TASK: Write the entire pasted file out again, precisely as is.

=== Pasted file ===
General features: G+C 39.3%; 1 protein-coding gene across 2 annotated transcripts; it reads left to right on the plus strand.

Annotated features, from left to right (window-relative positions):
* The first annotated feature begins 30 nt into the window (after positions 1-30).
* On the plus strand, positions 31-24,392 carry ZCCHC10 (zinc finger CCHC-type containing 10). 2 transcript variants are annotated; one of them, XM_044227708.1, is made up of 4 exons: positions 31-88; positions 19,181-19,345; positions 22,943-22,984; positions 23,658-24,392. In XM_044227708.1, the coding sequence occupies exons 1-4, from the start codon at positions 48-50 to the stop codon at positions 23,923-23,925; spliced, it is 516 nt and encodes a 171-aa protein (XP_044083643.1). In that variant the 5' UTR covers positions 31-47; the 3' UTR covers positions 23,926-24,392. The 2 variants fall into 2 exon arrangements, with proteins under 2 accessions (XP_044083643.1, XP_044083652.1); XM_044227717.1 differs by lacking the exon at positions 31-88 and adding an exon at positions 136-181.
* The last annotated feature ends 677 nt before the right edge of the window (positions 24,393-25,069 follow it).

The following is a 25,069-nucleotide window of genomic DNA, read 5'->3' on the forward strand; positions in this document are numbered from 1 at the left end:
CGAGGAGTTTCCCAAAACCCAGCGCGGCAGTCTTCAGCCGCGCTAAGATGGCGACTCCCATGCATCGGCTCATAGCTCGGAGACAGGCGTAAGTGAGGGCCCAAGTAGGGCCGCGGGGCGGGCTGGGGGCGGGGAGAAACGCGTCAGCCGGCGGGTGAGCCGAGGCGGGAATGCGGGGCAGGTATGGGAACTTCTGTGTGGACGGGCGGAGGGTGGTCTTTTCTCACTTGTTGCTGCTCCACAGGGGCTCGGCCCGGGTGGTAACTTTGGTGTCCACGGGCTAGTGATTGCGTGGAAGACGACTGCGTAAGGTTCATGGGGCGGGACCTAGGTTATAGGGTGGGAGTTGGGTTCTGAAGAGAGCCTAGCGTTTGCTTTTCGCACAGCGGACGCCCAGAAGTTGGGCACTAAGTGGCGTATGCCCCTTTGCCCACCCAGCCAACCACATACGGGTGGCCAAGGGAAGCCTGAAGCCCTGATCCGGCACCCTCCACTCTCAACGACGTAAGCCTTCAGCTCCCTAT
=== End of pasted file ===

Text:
General features: G+C 39.3%; 1 protein-coding gene across 2 annotated transcripts; it reads left to right on the plus strand.

Annotated features, from left to right (window-relative positions):
* The first annotated feature begins 30 nt into the window (after positions 1-30).
* On the plus strand, positions 31-24,392 carry ZCCHC10 (zinc finger CCHC-type containing 10). 2 transcript variants are annotated; one of them, XM_044227708.1, is made up of 4 exons: positions 31-88; positions 19,181-19,345; positions 22,943-22,984; positions 23,658-24,392. In XM_044227708.1, the coding sequence occupies exons 1-4, from the start codon at positions 48-50 to the stop codon at positions 23,923-23,925; spliced, it is 516 nt and encodes a 171-aa protein (XP_044083643.1). In that variant the 5' UTR covers positions 31-47; the 3' UTR covers positions 23,926-24,392. The 2 variants fall into 2 exon arrangements, with proteins under 2 accessions (XP_044083643.1, XP_044083652.1); XM_044227717.1 differs by lacking the exon at positions 31-88 and adding an exon at positions 136-181.
* The last annotated feature ends 677 nt before the right edge of the window (positions 24,393-25,069 follow it).

The following is a 25,069-nucleotide window of genomic DNA, read 5'->3' on the forward strand; positions in this document are numbered from 1 at the left end:
CGAGGAGTTTCCCAAAACCCAGCGCGGCAGTCTTCAGCCGCGCTAAGATGGCGACTCCCATGCATCGGCTCATAGCTCGGAGACAGGCGTAAGTGAGGGCCCAAGTAGGGCCGCGGGGCGGGCTGGGGGCGGGGAGAAACGCGTCAGCCGGCGGGTGAGCCGAGGCGGGAATGCGGGGCAGGTATGGGAACTTCTGTGTGGACGGGCGGAGGGTGGTCTTTTCTCACTTGTTGCTGCTCCACAGGGGCTCGGCCCGGGTGGTAACTTTGGTGTCCACGGGCTAGTGATTGCGTGGAAGACGACTGCGTAAGGTTCATGGGGCGGGACCTAGGTTATAGGGTGGGAGTTGGGTTCTGAAGAGAGCCTAGCGTTTGCTTTTCGCACAGCGGACGCCCAGAAGTTGGGCACTAAGTGGCGTATGCCCCTTTGCCCACCCAGCCAACCACATACGGGTGGCCAAGGGAAGCCTGAAGCCCTGATCCGGCACCCTCCACTCTCAACGACGTAAGCCTTCAGCTCCCTAT